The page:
Duffy’s Crash Course on Good Writing

Dr. Matt J. Duffy

Check out Dr. Duffy’s video grammar tips as well.

Georgia State University

© 2007 All Rights Reserved.

Self-edit: No writer can compose an error-free document on the first draft. Instead, write your piece and then leave it for some period of time. With the distance of time, you are more likely to see writing mistakes that you overlooked before.

Be clear: When you read over what you wrote, does it make sense – or do you stumble over a phrase? If it’s not clear, then rewrite it. Above all, writing should make sense – just say what you’re trying to say, don’t worry about it sounding grand.

Don’t be fancy: Don’t use longer words because you think they sound better.

> Utilize –> use

> Resides –> live

Omit needless words: Constantly search for passages that can be shortened. Always reread first drafts with an eye on deleting fluff.

> “The fact that the project was behind schedule” –> “Because the project was behind schedule.”

>”This is a subject that” –> “This subject”

> “the reason why is that” –> “because”

> “as well as” –> “and”

Use active voice: Wherever possible, the “doer” should be the subject of your sentence.

> “I made a mistake” rather than “a mistake was made by me.”

Avoid pronouns at the beginning of a sentence: Sentences should rarely start with “it was” or “there are.” These constructs can easily be rewritten:

> “There are several key elements in Japanese cinema” –> “Japanese cinema consists of several key elements.”

Avoid weak verbs: Try to avoid forms of “to be” (“is,” “was,” “are,” “were,” and so on) as your main verb. Strong verbs make for powerful and engaging writing.

> “He made the recommendation that they read the book .” –> “He recommended that they read the book.”

> “She is often found in the cafeteria alone” –> “She often dines by herself in the cafeteria.”

Don’t be vague: Avoid using “this,” “it,” “these” as subjects of your sentence or clauses. Don’t assume the reader can read your mind and will know the antecedent that this pronoun refers to – they often do not know, and they get lost. So specify what “this” refers to by using it and the other demonstrative pronouns as adjectives that modify (and identify) the noun you are talking about.

> “Because of this, the government decided to.” –> “Because of Thompson’s objections, the government decided to.”

Parse your sentences for correct grammar usage: An independent clause is a clause that can stand alone – that is, contains both a subject and a verb. Writers must understand clauses to avoid comma mistakes and run-on sentences. Two independent clauses must be separated by a comma and a conjunction. Only independent clauses can be separated with a semicolon.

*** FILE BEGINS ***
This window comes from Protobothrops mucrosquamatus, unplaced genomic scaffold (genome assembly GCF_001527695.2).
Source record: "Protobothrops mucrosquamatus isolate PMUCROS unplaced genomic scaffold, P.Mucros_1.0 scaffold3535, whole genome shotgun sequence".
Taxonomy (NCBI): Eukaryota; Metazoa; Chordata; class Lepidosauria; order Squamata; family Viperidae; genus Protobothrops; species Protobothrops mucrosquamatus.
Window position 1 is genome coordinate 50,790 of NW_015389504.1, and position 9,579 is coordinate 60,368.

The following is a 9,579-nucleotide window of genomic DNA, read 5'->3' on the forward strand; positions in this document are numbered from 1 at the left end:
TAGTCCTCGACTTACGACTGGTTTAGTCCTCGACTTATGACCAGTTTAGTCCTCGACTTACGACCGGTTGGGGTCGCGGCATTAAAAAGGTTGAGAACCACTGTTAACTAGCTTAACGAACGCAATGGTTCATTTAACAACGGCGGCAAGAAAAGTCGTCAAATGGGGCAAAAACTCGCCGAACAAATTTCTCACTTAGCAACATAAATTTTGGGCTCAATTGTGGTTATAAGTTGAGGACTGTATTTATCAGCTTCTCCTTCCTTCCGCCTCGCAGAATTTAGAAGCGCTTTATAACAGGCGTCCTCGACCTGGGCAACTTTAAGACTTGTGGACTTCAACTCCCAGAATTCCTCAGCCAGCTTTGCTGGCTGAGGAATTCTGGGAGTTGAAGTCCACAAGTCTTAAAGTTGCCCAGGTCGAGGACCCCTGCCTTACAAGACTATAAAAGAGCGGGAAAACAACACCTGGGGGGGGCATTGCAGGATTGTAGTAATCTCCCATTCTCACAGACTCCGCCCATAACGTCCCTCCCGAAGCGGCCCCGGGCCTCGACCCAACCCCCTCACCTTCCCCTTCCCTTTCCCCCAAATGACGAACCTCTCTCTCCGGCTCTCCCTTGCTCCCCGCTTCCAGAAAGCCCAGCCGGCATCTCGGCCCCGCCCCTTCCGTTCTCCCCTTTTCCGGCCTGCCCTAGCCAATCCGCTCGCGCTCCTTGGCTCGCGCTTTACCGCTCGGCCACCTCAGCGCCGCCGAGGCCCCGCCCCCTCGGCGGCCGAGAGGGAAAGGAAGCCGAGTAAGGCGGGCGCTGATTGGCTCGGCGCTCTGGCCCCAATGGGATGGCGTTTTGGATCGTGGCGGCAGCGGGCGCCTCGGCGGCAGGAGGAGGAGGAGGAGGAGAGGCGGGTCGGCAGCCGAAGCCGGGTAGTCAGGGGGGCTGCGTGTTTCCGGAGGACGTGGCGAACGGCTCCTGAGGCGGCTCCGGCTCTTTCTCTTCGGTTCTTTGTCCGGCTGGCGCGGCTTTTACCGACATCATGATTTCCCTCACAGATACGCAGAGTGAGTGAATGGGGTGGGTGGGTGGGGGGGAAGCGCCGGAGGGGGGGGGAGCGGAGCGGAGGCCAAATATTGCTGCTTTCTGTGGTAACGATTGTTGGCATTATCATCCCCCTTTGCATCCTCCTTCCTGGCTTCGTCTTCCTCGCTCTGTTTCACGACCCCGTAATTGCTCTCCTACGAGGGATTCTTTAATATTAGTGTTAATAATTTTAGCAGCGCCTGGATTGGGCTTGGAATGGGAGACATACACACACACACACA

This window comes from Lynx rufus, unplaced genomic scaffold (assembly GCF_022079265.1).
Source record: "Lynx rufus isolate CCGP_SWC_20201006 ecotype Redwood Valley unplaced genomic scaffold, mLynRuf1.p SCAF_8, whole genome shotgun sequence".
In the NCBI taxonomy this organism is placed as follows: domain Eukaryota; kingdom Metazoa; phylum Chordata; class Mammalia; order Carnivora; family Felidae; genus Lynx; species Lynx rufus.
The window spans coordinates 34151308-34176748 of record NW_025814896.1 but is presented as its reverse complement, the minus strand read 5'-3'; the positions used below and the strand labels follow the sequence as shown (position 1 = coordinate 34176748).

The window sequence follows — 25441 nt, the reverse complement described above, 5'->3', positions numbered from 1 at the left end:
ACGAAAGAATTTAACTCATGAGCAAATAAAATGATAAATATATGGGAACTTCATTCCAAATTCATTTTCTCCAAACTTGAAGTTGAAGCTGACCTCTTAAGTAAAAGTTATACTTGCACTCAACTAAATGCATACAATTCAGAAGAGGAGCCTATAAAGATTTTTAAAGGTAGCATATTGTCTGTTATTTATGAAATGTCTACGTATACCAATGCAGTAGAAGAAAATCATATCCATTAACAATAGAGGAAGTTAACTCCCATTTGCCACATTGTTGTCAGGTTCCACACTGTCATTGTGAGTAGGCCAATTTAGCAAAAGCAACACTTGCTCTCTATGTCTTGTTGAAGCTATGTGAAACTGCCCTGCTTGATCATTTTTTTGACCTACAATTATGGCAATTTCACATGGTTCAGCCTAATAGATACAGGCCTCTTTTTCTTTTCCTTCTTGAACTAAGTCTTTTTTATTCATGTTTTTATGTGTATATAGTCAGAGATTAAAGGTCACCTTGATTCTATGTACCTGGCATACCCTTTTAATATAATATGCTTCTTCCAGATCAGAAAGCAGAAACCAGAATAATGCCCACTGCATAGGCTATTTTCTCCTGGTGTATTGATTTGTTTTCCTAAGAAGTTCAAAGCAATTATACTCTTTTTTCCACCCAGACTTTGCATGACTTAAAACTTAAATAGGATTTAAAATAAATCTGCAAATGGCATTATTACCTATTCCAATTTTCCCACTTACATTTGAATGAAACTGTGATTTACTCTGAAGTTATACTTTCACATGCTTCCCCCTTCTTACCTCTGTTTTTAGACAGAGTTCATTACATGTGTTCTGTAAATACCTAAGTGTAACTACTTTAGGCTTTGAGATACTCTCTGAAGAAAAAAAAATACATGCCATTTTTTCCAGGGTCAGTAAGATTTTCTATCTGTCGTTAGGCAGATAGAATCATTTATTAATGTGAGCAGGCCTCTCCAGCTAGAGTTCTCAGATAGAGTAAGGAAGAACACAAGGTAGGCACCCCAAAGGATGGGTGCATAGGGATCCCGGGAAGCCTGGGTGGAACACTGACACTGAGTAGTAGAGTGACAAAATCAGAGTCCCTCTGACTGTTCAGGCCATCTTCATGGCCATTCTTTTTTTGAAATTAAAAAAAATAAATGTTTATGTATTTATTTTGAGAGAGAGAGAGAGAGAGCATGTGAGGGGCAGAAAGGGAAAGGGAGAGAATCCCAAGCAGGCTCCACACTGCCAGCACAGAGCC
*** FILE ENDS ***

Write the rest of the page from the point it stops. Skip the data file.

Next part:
> “He jumped over the fence, and then he ran to the school.” <– both clauses could stand alone, so you need the comma and then conjunction “then.”

The following examples show wrong versions of the same sentence:

> “He jumped over the fence, and then ran into the school.” <– no comma needed because second clause can’t stand alone.

> “He jumped over the fence, then he ran into the school.” <– need a conjunction

> “He jumped over the fence, and ran into the school.” <– no comma needed
Understand basic pronoun use: Subjective pronouns “I,” “we,” “they” are used as subjects. Objective pronouns “me,” “us,” “them” are used as objects (of sentences and of prepositions.)

When in doubt, change the sentence around to see how it sounds.

> “Between you and I, we should.” –> “Between I and you, we should” <– doesn’t sound right.
> “Who” is subjective, “whom” is objective –> insert different pronouns to figure it out

> “He gave the bag to who?” –> “He gave the bag to he?” <– doesn’t sound right, so it must be whom.
Don’t be redundant: Say what you’re saying once and assume the reader got it. Try not to use the same word twice in a sentence or in consecutive sentences.

> “The author of the article said he writes three articles a day” –> “The author of the piece said he writes three articles a day.”
Its and it’s: “Its” shows possession, whereas “it’s” is a contraction for “it is.”
Avoid short, choppy sentences: Combine a short sentence with another sentence; that is the purpose of conjunctions. When you do use short sentences sparingly, they will be more powerful.

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© Matt J. Duffy and Oxford Editing, 2014.